Highland Park Distillery Island of Orkney Scotland Whisky from 50 to 100 euros

Highland Park Dragon Legend

Review of a highly peated Highland Park.

Origin: Orkney Islands (Scotland)
Type: Single Malt Scotch Whisky
Strength: 43.1%ABV
Ageing casks: Ex-Sherry
Chillfiltered: Yes
Added coloring: No
Owner: The Edrington Group
Average price: € 55.00
Official website: www.highlandparkwhisky.com
Vote: 83/100

Let’s tackle the summer heat by heading, with imagination and glass, to the Orkney Islands to sample another of Highland Park’s NAS, the Dragon Legend.
The name honours the mythological Norse warrior Sigurd who, in a remote age, slew the terrible dragon Fafnir and, drinking its blood, was gifted prophecy and wisdom. We hope that the same will happen to us with whisky in general, although so far, as those who know us can testify, it has not happened…
The particularity of Dragon Legend, matured in former sherry seasoned oak, is that it contains a larger than usual percentage of Orkney peat. The gravity is an original 43.1% ABV.

Tasting notes

The natural colour is amber.
On the nose, the increased presence of peat results in an acrid (charcoal) smoke that is much more intense and less aromatic than what we are used to with Highland Park. A note of black pepper further darkens the entry of sweet notes such as royal jelly and caramel, with a substrate of apricot accompanying a hint of almond. From afar, a puff of vanilla follows the procession, while a touch of orange peel peeps out in time.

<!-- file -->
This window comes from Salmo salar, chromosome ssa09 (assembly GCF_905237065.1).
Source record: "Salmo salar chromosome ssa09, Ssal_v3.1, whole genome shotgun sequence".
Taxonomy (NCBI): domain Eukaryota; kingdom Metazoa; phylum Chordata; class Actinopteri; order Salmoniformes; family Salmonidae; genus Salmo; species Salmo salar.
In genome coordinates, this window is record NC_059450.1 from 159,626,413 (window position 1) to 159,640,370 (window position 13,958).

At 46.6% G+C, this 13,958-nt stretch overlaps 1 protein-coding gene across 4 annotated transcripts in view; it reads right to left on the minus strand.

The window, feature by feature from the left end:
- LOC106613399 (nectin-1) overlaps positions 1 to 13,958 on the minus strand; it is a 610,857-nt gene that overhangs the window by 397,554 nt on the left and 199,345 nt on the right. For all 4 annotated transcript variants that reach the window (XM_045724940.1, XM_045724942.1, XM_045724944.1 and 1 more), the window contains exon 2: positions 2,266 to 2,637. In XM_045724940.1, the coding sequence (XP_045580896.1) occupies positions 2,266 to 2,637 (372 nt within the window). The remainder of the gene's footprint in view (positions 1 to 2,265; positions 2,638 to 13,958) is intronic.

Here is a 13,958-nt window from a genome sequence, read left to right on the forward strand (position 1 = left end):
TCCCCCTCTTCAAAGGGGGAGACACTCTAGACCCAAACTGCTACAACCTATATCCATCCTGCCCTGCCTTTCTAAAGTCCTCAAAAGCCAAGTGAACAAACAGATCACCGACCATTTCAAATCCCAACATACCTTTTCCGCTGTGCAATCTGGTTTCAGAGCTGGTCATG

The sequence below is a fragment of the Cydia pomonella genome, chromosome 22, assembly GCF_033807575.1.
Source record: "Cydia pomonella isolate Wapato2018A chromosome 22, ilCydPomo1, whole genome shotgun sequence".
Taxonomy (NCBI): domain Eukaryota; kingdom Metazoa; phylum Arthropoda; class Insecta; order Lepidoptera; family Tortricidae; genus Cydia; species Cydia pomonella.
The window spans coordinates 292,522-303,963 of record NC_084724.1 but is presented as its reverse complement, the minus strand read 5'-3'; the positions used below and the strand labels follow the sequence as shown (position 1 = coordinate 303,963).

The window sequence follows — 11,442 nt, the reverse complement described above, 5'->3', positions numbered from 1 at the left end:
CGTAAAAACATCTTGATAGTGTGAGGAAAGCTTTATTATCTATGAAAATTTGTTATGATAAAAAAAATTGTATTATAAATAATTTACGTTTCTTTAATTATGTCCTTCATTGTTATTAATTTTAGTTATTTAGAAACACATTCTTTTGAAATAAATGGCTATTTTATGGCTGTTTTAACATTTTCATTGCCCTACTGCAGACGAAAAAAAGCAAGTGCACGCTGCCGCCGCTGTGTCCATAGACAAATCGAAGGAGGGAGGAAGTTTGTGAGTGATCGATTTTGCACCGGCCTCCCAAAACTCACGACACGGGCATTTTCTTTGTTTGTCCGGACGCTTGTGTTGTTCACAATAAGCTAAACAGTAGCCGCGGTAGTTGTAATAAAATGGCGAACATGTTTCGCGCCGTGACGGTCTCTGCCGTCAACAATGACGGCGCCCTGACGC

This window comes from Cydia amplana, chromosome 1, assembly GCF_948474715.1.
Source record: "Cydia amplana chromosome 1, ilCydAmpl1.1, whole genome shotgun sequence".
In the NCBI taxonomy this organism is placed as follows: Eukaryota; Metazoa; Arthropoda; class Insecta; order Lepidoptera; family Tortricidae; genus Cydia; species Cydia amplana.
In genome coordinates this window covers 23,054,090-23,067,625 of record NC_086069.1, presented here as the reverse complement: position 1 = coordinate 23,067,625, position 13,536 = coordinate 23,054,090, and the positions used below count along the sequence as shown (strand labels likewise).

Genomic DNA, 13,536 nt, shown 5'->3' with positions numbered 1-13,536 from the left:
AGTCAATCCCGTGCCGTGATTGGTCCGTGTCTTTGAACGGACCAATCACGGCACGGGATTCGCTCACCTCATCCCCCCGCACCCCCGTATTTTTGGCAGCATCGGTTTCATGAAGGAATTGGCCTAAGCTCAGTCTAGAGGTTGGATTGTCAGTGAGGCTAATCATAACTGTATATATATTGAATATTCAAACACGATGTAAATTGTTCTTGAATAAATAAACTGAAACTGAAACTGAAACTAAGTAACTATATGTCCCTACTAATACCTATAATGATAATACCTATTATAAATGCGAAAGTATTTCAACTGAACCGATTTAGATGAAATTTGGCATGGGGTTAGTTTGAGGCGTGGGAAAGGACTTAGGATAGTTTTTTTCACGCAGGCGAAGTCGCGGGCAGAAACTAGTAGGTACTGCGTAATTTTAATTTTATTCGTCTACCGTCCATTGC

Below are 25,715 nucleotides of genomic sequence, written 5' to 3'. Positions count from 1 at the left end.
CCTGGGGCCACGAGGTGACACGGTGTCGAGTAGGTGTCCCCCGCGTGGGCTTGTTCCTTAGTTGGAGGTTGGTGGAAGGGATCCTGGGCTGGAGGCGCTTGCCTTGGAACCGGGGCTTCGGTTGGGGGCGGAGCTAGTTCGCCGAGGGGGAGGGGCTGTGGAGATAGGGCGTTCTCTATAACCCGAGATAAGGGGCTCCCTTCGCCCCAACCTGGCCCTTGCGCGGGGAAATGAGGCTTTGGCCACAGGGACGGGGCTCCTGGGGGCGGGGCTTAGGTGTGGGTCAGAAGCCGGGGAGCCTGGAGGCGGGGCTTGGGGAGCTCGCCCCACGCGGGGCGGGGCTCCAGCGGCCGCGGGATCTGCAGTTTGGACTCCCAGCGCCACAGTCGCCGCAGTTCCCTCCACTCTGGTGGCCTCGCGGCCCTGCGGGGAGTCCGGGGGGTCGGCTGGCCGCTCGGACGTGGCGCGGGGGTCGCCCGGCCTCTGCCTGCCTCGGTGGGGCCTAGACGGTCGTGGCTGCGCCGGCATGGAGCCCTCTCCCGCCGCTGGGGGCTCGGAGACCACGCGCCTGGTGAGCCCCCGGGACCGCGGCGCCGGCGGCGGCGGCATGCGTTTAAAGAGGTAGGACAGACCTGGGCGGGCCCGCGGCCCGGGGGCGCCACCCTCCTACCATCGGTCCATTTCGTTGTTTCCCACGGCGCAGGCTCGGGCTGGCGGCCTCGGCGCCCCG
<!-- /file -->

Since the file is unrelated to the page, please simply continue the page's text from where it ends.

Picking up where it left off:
On the palate, the entrance is smoky, with a black pepper spice, but soon gives way to caramel, apricot, a note of custard and a hint of orange peel. The whole is not unpleasant, but suffers, perhaps due to the low degree, from a worrying lack of intensity that turns, in the long run, into a vague watery sensation.
The finish, not exactly long, leaves a memory of smoke and pepper, with a background of sweetness.

While certainly not a bad whisky, Dragon Legend is one of the least memorable Highland Park whiskies we have tasted. The idea of increasing the peat content is an interesting one and, at least on the nose, there is no shortage of reason to be suggestive. But in the mouth the construction proves rather fragile and the dram doesn’t stand the test of time (and memory).

Reviews of Highland Park whisky in the blog

Leave a Reply

%d bloggers like this: